The ICANN policy development process involves a number of ICANN-community organisations as part of its “multistakeholder” policy development model. The Generic Name Supporting Organization (GNSO) is responsible for developing and recommending to the ICANN Board substantive policies relating to generic top-level domains. The BRG, as an Associate Member of ICANN’s Registries Stakeholders Group and as a separate entity to ICANN, follows and directly comments on polices being developed within the GNSO.

There are a number of Advisory Committees to support ICANN policy making, including the Governmental Advisory Committee (GAC) providing advice related to concerns of governments, particularly matters where there may be an interaction between ICANN’s policies and various laws and international agreements or where they may affect public policy issues.

Find out more about ICANN policy on ICANN’s website.


New Generic Top-Level Domain Subsequent Procedures

Relevance to dotBrands – High. Policy and implementation changes will impact future dotBrand applicants. Changes may also impact existing dotBrand registries, particularly consensus policies that affect the ICANN Registry Agreement.

The PDP on New Generic Top-Level Domain (gTLD) Subsequent Procedures, initiated in December 2015 and chartered in January 2016, is intended to determine what, if any, changes need to be made to the existing policy recommendations from the 2007 Final Report on the Introduction of New Generic Top-Level Domains, such as:

  • Clarifying, amending, or overriding existing policy principles, recommendations, and implementation guidance
  • Developing new policy recommendations
  • Supplementing or developing new implementation guidance

Existing policy recommendations adopted by the GNSO Council and ICANN Board have “been designed to produce a systemised and ongoing mechanisms for applicants to propose new top-level domains.” It means that these recommendations would remain in place unless the PDP working group determines that changes are needed.

ICANN maintains a public wiki for this PDP to help you track the working group’s activities: community.icann.org/x/RgV1Aw

Next-Generation Registration Directory Service to Replace ‘WHOIS’

Relevance to dotBrands – Medium. This will change the way registration data is stored and accessed, replacing the current WHOIS with Registration Directory Services (RDS). For the majority of dotBrands, changes are likely to impact the back-end registry provider supporting the dotBrand registry.

In April 2015, the ICANN Board requested to initiate a GNSO Policy PDP. The goal is to “define the purpose of collecting, maintaining, and providing access to gTLD registration data, and consider safeguards for protecting data”. The Board also asked the GNSO to “[use] the recommendations in the Expert Working Group (EWG) Final Report as an input to, and, if appropriate, as the foundation for a new gTLD policy.”

Following the publication of the PDP Final Issue Report, the GNSO Council adopted the charter for the PDP WG, which commenced its deliberations at the end of January 2016. During the Phase 1 work, the WG has been tasked with providing the GNSO Council with recommendations on the following two questions:

(1) What are the fundamental requirements for gTLD registration data?

(2) Are a new policy framework and next-generation (next-gen) registration directory services (RDS) needed to address these requirements?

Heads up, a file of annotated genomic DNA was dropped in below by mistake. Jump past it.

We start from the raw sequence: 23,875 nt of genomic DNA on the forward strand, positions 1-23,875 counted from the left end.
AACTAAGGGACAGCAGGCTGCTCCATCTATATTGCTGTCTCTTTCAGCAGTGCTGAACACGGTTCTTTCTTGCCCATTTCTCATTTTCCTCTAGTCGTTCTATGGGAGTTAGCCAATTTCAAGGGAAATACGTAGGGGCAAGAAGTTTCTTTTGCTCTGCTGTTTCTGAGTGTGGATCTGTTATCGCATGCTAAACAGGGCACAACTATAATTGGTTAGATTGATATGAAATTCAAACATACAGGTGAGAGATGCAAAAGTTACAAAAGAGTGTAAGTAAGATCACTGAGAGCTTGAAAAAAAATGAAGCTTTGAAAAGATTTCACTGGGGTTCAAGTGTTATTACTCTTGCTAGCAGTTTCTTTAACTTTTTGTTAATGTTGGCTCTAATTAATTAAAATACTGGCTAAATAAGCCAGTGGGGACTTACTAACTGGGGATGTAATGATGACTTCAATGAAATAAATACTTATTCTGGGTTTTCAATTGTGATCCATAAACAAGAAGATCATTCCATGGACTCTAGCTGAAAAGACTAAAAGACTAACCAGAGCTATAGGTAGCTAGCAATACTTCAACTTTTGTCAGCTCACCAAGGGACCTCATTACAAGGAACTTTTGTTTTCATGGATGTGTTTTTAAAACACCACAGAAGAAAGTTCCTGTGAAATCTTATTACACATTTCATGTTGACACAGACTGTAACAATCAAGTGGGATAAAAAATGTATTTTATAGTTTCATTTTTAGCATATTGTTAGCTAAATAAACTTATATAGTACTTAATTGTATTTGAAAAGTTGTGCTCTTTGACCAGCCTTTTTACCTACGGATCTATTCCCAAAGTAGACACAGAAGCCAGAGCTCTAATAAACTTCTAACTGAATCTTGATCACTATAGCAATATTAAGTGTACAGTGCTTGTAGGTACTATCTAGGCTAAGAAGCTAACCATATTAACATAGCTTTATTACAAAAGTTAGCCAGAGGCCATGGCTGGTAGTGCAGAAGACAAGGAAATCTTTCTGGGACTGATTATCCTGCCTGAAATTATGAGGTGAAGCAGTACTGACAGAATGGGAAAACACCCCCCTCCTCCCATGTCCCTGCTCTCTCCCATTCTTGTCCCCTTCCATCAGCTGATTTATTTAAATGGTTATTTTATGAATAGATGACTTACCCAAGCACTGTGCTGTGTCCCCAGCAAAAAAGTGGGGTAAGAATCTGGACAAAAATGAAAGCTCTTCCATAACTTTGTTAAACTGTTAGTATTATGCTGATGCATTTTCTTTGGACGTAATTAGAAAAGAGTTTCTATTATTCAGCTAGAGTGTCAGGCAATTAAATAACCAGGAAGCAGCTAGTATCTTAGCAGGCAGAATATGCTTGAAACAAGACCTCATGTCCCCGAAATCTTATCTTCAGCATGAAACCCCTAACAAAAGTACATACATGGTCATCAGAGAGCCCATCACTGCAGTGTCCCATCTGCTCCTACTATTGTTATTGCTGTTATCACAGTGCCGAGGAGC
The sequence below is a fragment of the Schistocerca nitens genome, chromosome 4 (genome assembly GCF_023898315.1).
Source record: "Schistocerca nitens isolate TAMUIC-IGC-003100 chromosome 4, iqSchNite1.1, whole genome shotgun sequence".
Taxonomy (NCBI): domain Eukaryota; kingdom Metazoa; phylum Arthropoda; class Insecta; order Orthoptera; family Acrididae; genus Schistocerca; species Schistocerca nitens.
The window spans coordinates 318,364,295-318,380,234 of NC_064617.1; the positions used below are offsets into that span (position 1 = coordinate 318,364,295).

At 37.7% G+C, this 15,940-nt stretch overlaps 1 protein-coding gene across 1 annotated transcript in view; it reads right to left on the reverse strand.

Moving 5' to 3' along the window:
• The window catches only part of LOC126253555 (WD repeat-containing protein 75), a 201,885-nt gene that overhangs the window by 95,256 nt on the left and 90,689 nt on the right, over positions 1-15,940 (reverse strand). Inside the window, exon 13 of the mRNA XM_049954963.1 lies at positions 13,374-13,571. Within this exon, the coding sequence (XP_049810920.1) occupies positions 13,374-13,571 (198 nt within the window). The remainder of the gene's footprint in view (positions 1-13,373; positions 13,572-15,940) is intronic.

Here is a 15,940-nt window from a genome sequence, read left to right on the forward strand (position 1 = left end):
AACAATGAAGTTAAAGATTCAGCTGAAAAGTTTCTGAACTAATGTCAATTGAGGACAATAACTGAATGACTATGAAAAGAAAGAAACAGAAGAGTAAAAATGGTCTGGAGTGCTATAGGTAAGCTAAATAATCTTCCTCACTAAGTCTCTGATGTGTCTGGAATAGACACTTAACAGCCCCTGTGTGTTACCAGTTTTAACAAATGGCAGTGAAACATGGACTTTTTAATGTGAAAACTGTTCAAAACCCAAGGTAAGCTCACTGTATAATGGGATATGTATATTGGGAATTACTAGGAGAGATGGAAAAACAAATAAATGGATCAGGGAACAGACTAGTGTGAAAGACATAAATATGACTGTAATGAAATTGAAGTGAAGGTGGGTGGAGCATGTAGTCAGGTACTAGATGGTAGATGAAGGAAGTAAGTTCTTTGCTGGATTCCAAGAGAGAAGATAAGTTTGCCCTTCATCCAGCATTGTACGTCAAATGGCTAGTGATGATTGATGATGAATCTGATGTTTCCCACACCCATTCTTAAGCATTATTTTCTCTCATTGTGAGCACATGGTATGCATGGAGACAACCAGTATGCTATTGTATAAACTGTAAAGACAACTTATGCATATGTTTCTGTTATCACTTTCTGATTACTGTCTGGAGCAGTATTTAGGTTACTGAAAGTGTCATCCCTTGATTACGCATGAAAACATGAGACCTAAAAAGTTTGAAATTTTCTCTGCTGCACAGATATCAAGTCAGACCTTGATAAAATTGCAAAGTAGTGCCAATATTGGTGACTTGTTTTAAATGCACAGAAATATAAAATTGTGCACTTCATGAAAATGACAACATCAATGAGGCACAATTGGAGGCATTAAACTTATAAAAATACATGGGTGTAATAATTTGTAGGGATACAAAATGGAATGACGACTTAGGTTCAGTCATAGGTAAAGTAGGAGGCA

ICANN maintains a public wiki for this PDP to help you track the the working group’s activities: community.icann.org/x/rjJ-Ag

Review of Rights Protection Mechanisms in All Generic Top-Level Domains

Relevance to dotBrands – Medium. Any changes recommended to the existing Rights Protection Mechanisms may impact the operation of a dotBrand registry, including any obligations to perform Sunrise, provide Claims Notices or responding to disputes against domains you register under your dotBrand registry.

This Rights Protection Mechanisms (RPM) PDP is being conducted in two phases- Phase One covers all the RPMs applicable to gTLDs launched under the 2012 new gTLD program. These RPMs are: the Trademark Post-Delegation Dispute Resolution Procedure, the Trademark Clearinghouse (TMCH), the Sunrise and Trademark Claims services that are offered through the TMCH, and the Uniform Rapid Suspension dispute resolution procedure. Phase Two will focus on reviewing the Uniform Dispute Resolution Policy, which has been an ICANN Consensus Policy since 1999. The WG is currently in Phase One, and hopes to complete this stage of work by mid-2018.

ICANN maintains a public wiki for this PDP to help you track the working group’s activities: community.icann.org/x/wCWAAw

IGOs and INGOs Access to Curative Rights Protection Mechanisms

Relevance to dotBrands – Medium. Any changes to the current policy could impact the obligations of a dotBrand registry to reserve (block) use of domain names matching IGO/INGO names.

This curative rights protection mechanisms PDP was initiated in June 2014 by the GNSO Council to consider whether existing curative rights mechanisms should be modified to address the needs of International Governmental Organizations (IGOs) and International Non- Governmental Organizations (INGOs). Their needs are related to protection for their names and acronyms at the second-level of the domain name system, in both existing and new gTLDs. The existing mechanisms are, namely, the Uniform Dispute Resolution Policy and Uniform Rapid Suspension dispute resolution procedure.

ICANN maintains a public wiki for this PDP to help you track the working group’s activities: community.icann.org/x/37rhAg